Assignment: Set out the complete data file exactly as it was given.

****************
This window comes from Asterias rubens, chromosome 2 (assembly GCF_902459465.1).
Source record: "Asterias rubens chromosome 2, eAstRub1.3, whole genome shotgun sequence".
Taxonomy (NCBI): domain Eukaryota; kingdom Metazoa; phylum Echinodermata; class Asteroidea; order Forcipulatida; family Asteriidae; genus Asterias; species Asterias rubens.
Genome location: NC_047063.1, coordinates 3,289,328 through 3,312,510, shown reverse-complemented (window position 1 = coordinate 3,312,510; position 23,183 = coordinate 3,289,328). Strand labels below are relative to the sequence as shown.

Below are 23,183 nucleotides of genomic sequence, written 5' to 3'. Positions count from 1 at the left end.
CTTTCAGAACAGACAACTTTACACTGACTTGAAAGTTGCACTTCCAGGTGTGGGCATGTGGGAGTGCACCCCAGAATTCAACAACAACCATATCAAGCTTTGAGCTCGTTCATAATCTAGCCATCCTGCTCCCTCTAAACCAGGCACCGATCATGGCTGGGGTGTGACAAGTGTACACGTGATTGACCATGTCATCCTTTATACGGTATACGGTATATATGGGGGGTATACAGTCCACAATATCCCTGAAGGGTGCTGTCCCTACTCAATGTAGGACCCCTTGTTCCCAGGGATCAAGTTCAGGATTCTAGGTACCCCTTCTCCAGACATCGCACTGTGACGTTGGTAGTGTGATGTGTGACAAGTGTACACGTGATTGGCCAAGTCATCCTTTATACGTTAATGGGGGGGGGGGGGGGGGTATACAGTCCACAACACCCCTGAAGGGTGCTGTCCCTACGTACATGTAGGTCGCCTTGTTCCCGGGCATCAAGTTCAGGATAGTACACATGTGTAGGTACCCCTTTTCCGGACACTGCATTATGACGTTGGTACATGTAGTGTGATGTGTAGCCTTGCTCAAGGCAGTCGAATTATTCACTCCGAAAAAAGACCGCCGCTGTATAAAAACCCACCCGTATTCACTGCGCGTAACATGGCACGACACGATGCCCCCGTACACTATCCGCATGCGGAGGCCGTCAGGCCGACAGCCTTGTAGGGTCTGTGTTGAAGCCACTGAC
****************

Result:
This window comes from Asterias rubens, chromosome 2 (assembly GCF_902459465.1).
Source record: "Asterias rubens chromosome 2, eAstRub1.3, whole genome shotgun sequence".
Taxonomy (NCBI): domain Eukaryota; kingdom Metazoa; phylum Echinodermata; class Asteroidea; order Forcipulatida; family Asteriidae; genus Asterias; species Asterias rubens.
Genome location: NC_047063.1, coordinates 3,289,328 through 3,312,510, shown reverse-complemented (window position 1 = coordinate 3,312,510; position 23,183 = coordinate 3,289,328). Strand labels below are relative to the sequence as shown.

Below are 23,183 nucleotides of genomic sequence, written 5' to 3'. Positions count from 1 at the left end.
CTTTCAGAACAGACAACTTTACACTGACTTGAAAGTTGCACTTCCAGGTGTGGGCATGTGGGAGTGCACCCCAGAATTCAACAACAACCATATCAAGCTTTGAGCTCGTTCATAATCTAGCCATCCTGCTCCCTCTAAACCAGGCACCGATCATGGCTGGGGTGTGACAAGTGTACACGTGATTGACCATGTCATCCTTTATACGGTATACGGTATATATGGGGGGTATACAGTCCACAATATCCCTGAAGGGTGCTGTCCCTACTCAATGTAGGACCCCTTGTTCCCAGGGATCAAGTTCAGGATTCTAGGTACCCCTTCTCCAGACATCGCACTGTGACGTTGGTAGTGTGATGTGTGACAAGTGTACACGTGATTGGCCAAGTCATCCTTTATACGTTAATGGGGGGGGGGGGGGGGGTATACAGTCCACAACACCCCTGAAGGGTGCTGTCCCTACGTACATGTAGGTCGCCTTGTTCCCGGGCATCAAGTTCAGGATAGTACACATGTGTAGGTACCCCTTTTCCGGACACTGCATTATGACGTTGGTACATGTAGTGTGATGTGTAGCCTTGCTCAAGGCAGTCGAATTATTCACTCCGAAAAAAGACCGCCGCTGTATAAAAACCCACCCGTATTCACTGCGCGTAACATGGCACGACACGATGCCCCCGTACACTATCCGCATGCGGAGGCCGTCAGGCCGACAGCCTTGTAGGGTCTGTGTTGAAGCCACTGAC